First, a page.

Marcus Roberts


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The Community is Established

The community was established in Lincoln by 1159. The City was an obvious place for a Jewish settlement as it was a cathedral city, the Cathedral having the largest diocese in the country covering a vast swathe of England. It was a major route and market centre made it even more important, as it dealt with the wool staple. Lincoln was moreover one of the leading cities of the realm, frequented by king and court.

Archeology has revealed one very important fact about the circumstances of Jewish settlement in the City. Excavations show that from around the mid to late 12th century there was a shift in building practice with a pronounced move from wood to stone, and to a much lesser extent, it is thought, mixed wood and stone. This is significant as it has been interpreted as showing that Lincoln (as well as other towns and cities in England) suddenly entered a period which was both politically and socially stable and growing economically.

In Lincoln, this sudden stability and growth, with the increasing emergence of a burgess class, would have encouraged Jewish settlement. It is obvious that an economic boom in an important place like Lincoln would have presented many opportunities to Jews from elsewhere. As it turns out the Jews in the City were among some of the first 'pioneers' to build the new stone houses of the town, as both the famous 'Jew's House' and the Norman House (thought to be another Jewish house) date from this period. It is most likely that the Jews played a significant role in the growth of Lincoln. Apart from the large number of Jews living and conducting business in Lincoln, others from outside invested in Lincoln real estate.

Since stone was comparatively cheap and available in Lincoln, the ownership of stone houses was not necessarily restricted to all but the richest classes. Therefore it is probably correct to conclude that the upper and perhaps some of the middle strata of the Jewish community often occupied these new stone houses.

The Jews largely settled in the St Martin's Parish, south of the Cathedral and close to the protection of the nearby Castle as well as being in the commercial heart of the city. The commercial centre was dominated by the Strait (then Micklegate) and High Street, and to a slightly lesser extent the adjoining Grantham Street (Brauncegate). This was where many of the Jews lived, worked and worshipped. Numbers of Jews, however, were to be found in several other parishes; St Mark's, St Benedict's, St Cuthbert's, St John, St George's, St Michael-on-the-Hill.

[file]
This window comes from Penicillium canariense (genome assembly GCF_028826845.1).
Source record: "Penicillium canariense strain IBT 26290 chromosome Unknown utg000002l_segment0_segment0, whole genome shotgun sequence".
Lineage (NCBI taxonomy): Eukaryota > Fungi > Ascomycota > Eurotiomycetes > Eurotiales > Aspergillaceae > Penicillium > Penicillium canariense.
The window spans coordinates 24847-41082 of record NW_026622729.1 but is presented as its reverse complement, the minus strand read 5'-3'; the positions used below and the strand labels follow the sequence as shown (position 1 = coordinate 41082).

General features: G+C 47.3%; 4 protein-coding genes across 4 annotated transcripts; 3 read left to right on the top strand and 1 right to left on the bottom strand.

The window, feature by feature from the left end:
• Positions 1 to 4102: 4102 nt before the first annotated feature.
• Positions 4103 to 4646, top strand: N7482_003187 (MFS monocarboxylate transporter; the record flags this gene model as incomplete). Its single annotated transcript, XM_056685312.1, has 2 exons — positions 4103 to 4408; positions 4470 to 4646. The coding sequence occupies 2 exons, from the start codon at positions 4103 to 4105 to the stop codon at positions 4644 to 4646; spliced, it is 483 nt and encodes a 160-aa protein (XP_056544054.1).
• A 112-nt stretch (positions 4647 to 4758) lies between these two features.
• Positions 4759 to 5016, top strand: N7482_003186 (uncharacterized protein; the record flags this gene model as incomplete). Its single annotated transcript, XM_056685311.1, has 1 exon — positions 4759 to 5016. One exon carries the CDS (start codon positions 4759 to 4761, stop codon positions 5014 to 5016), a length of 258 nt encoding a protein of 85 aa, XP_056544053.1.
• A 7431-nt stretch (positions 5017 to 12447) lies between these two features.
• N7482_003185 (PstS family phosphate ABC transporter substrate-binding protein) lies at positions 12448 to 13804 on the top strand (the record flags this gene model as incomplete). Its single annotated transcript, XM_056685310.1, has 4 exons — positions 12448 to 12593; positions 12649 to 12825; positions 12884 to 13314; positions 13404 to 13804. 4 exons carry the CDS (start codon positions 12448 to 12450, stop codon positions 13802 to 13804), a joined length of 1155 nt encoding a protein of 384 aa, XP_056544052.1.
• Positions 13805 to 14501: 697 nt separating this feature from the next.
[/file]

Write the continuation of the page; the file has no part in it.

The richest Jews built themselves stately homes of stone - classic medieval first-floor halls - some of which survive in Lincoln today, a testimony to their quality and status. While this particular style of housing was by no means exclusively used by Jews, it was particularly associated with them. Some of the best houses were described in 1290, as having 'well-built' chambers, or being 'well-built'. One Jew owned an exceptional property, '...two high Houses, well built and roofed with tiles...' Another Jew, 'had a messuage, a very good house, with a copse, and six shops...'

Research indicates that the famous first floor halls, favoured by the richest Jews, may have been heavily influenced by the architecture preferred by the Norman aristocracy of France. Thus the Jews' houses built in this style in Lincoln and elsewhere would have declared the Lincoln Jews' continental origins and links to the northern French aristocracy of the Conquest. Also the first floor hall enabled a more private mode of life for upper class families than that of the classic ground floor hall which provided little opportunity for family privacy. It was also good for security and the under-croft was an invaluable store for goods and valuables. The best and strongest of these Jewish houses elsewhere (at York) were sometimes described by envious chroniclers (no doubt with a degree of exaggeration), as palatial and being almost equal to a small castles in strength and size. The architectural setting for the rich Jewish families in Lincoln offers hints about the sort of family life they desired, business and social circumstances, as well as their origins and affiliations.

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